Second, math as taught today is not computation. When we were kids, we all had sheets and sheets of computations. Today math is really higher thinking. It doesnít mean itís harder; it means that the students are using a different part of the brain. It is just as important to talk about the process as it is to get the answer. And the process is probably multi-stepped. The thing is, I have known vision teachers who let children be opted out of a schoolís math curriculum because they said it was too visual. Thatís a myth; math is not too visual. Donít let it happen to your child. Opting out puts those students at a real disadvantage as they go through the school system. The student needs to be assertive in the classroom, needs to communicate with the classroom teacher. The transcriber and blindness teacher need to communicate with the classroom teacher.

What about using another student as a note-taker in the classroom? As Lindsey was saying, using overheads and board work is really an integral part of what math teachers do. Thatís how theyíre taught to teach. Only a remarkable teacher can articulate everything put on the board. A human note-taker is helpful, sometimes essential. You need to take it case by case, class by class. The note-taker may be the blindness teacher, a para-educator, or another student, depending upon the circumstances.

If you can get what the teacher is going to put on the board ahead of time so that the student can peruse it while itís being used, thatís great, but the vast majority of the time youíre not going to have that opportunity. My daily schedule as a para-educator went something like this. I would get to the high school by 7:30 a.m. Classes started at 8:10 a.m. I would go to each classroom to find out what the teacher was teaching that day. Nine times out of ten the teachers had just figured it out that morning. Theyíre looking at me and thinking, ďShe wants something.Ē So you would have to figure out how to talk to the teacher with respect. The teacherís classroom is her or his domain, a personal kingdom. As a para-educator I need to respect this and let the teacher know I am not looking over her or his shoulder. Itís the same with the elementary school teacher. These teachers have planning books. Very cool, but those books are private. You really have to work with a teacher to allow you to observe those planning books but not disturb the teacher before classes start so that you have some idea what volume of the math book the class is going to be using.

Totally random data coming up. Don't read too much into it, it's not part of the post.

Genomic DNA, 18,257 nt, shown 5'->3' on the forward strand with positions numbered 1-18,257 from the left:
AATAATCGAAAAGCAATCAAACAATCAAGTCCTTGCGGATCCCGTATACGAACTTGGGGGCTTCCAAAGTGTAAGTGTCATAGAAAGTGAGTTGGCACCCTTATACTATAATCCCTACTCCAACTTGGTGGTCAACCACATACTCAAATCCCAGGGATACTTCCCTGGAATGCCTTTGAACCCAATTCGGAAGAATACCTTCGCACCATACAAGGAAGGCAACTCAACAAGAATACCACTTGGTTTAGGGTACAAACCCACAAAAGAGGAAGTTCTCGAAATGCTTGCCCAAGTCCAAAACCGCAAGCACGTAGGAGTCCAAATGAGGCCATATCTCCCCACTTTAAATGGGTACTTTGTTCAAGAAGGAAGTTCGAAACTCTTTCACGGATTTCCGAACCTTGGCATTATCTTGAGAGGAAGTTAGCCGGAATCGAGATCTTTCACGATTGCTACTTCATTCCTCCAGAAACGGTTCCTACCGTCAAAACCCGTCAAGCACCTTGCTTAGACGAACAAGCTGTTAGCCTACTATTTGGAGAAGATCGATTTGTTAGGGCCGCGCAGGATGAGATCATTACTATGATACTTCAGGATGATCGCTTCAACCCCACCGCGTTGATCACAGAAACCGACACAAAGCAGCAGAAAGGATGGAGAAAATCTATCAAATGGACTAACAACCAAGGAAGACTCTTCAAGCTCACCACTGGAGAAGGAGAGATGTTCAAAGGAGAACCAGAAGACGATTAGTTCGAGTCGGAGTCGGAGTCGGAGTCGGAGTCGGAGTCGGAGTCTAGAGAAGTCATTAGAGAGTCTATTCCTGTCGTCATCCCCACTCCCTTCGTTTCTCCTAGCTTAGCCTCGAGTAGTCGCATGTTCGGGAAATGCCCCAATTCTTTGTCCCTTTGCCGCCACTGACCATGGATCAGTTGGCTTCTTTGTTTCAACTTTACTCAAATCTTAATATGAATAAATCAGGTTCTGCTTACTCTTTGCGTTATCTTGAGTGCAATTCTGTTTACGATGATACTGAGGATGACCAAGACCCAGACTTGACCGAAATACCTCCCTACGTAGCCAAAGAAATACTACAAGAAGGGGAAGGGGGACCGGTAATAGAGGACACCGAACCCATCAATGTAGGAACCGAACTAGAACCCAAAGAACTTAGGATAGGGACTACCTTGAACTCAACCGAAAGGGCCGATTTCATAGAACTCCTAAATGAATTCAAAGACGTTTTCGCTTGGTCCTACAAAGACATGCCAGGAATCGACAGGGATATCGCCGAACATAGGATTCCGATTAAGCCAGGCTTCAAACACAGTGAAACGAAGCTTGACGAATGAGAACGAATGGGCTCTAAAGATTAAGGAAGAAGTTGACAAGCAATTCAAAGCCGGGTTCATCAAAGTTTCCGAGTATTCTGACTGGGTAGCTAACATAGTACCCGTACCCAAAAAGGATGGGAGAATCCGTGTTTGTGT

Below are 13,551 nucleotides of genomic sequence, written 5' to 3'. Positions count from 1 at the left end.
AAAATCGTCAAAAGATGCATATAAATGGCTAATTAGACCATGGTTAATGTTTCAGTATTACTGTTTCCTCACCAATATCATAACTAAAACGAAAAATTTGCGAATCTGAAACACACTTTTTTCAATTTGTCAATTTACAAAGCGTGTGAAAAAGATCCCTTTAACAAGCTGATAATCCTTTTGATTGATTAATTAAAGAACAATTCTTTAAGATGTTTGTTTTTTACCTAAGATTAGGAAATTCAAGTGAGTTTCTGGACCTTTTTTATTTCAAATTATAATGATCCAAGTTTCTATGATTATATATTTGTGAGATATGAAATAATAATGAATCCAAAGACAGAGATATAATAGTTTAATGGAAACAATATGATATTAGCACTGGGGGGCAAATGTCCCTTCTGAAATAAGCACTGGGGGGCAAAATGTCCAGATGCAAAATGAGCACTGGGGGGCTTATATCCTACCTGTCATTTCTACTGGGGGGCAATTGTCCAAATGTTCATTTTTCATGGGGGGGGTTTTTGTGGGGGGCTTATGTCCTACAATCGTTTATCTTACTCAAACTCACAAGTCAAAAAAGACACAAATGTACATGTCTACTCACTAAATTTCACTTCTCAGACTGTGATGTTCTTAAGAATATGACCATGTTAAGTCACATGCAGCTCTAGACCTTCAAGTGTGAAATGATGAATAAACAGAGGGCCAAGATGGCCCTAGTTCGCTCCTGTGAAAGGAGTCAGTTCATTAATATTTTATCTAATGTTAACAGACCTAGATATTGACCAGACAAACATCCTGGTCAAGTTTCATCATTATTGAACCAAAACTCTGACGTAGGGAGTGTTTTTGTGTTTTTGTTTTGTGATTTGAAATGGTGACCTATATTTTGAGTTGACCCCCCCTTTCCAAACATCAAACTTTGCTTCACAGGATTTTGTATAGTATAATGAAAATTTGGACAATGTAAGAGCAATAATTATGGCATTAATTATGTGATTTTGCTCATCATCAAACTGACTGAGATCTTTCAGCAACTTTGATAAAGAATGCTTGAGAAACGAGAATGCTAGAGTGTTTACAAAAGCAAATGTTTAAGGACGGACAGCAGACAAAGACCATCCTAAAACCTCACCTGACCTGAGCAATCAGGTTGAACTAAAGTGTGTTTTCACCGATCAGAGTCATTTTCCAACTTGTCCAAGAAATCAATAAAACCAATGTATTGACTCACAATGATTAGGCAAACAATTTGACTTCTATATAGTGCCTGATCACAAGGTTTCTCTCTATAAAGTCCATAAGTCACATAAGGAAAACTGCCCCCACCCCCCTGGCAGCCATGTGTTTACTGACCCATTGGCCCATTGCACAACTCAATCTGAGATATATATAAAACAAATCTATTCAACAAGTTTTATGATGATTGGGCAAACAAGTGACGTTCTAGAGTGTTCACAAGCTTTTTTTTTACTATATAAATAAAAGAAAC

The vast majority of math teachers do not use math books cover-to-cover. Most math materials today are disposable; most are not even in a book. You are at a real disadvantage if youíre thinking that all you have to do is come up with a page in a book, and itís going to be sequential. Well, it doesnít work that way.

In Washington State, as in many states, we have a high-stakes test. We call it the WASL (Washington Assessment of Student Learning), and currently students have to take and pass the tenth-grade WASL in order to get a high-school diploma. This is very high stakes. It has been said that blind kids cannot pass the math WASL. Yes and no. As written, yes, itís difficult to pass; but do not allow your blind child to opt out of these high-stakes tests because that could change how theyíre admitted into college. Donít let your state tell you that blind kids donít have to take high-stakes tests. Thatís not good enough.

In conclusion, I would say math is for all of us--blind kids, too. Iíve heard about the MATHCOUNTS competition, and I am excited to see them represented here. I think MATHCOUNTS is used in the Northshore School District in Washington State a lot.

I would say that, for blind kids to do math, you need the right materials, the right skills, and the right media. And donít ever let others sell your kids short because math can be--and is--successfully taught to blind kids. I know Lindsayís teacher of the blind. Sheís wonderful. Unfortunately she has retired, but I talked to her before this seminar, and she gave me wonderful tips.

Last, itís all about attitude, attitude, attitude. You need to be positive. You need to believe in blind people and talk to blind people about how math is done. Many wonderful blind engineers and mathematicians are here at this convention. Also there are some great blind teachers who teach math--from kindergarten through high school. Talk to them. Go for it; enjoy it. Even I made it through tenth grade math!